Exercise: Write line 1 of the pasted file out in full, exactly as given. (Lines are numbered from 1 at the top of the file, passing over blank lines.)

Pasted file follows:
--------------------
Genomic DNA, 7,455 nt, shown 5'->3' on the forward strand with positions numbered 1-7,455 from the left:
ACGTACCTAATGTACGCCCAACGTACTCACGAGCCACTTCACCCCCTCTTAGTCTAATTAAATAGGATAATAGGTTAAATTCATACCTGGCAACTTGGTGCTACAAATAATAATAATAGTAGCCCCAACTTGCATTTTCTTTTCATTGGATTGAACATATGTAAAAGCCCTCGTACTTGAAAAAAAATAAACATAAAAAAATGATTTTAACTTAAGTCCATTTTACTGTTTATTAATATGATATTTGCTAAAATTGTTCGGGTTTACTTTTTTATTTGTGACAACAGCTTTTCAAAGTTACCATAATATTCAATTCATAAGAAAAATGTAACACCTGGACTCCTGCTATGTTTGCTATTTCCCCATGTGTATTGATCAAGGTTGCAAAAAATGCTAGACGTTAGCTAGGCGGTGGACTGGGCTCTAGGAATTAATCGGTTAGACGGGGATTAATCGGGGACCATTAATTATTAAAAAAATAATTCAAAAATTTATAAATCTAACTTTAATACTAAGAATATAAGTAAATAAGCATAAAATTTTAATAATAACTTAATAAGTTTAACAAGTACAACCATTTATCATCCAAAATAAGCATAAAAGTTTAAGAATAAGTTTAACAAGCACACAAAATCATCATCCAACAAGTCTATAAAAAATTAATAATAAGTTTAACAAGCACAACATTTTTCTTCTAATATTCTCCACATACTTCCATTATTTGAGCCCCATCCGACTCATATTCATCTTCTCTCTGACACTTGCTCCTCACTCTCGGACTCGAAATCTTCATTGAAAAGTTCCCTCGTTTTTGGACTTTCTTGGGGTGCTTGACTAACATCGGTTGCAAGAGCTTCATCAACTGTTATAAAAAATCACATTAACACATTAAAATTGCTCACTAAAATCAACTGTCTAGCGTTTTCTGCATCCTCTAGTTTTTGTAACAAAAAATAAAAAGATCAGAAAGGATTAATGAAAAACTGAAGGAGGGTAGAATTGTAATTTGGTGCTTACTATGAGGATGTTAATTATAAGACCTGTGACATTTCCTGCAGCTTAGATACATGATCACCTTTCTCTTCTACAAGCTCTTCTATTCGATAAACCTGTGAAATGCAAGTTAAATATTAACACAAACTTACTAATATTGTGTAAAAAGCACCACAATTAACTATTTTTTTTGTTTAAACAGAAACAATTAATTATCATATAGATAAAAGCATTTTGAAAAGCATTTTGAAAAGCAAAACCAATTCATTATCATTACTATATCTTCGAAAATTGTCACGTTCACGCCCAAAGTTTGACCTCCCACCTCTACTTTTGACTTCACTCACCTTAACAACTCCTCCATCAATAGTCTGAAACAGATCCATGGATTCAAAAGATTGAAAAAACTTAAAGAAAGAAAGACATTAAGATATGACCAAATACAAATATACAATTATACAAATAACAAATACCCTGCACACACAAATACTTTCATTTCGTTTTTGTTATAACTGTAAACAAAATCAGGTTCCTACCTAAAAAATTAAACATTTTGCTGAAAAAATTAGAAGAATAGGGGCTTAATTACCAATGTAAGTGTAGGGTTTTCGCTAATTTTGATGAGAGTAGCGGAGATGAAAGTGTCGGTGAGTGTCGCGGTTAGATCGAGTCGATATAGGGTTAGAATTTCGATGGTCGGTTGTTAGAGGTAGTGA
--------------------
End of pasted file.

Genomic DNA, 7,455 nt, shown 5'->3' on the forward strand with positions numbered 1-7,455 from the left: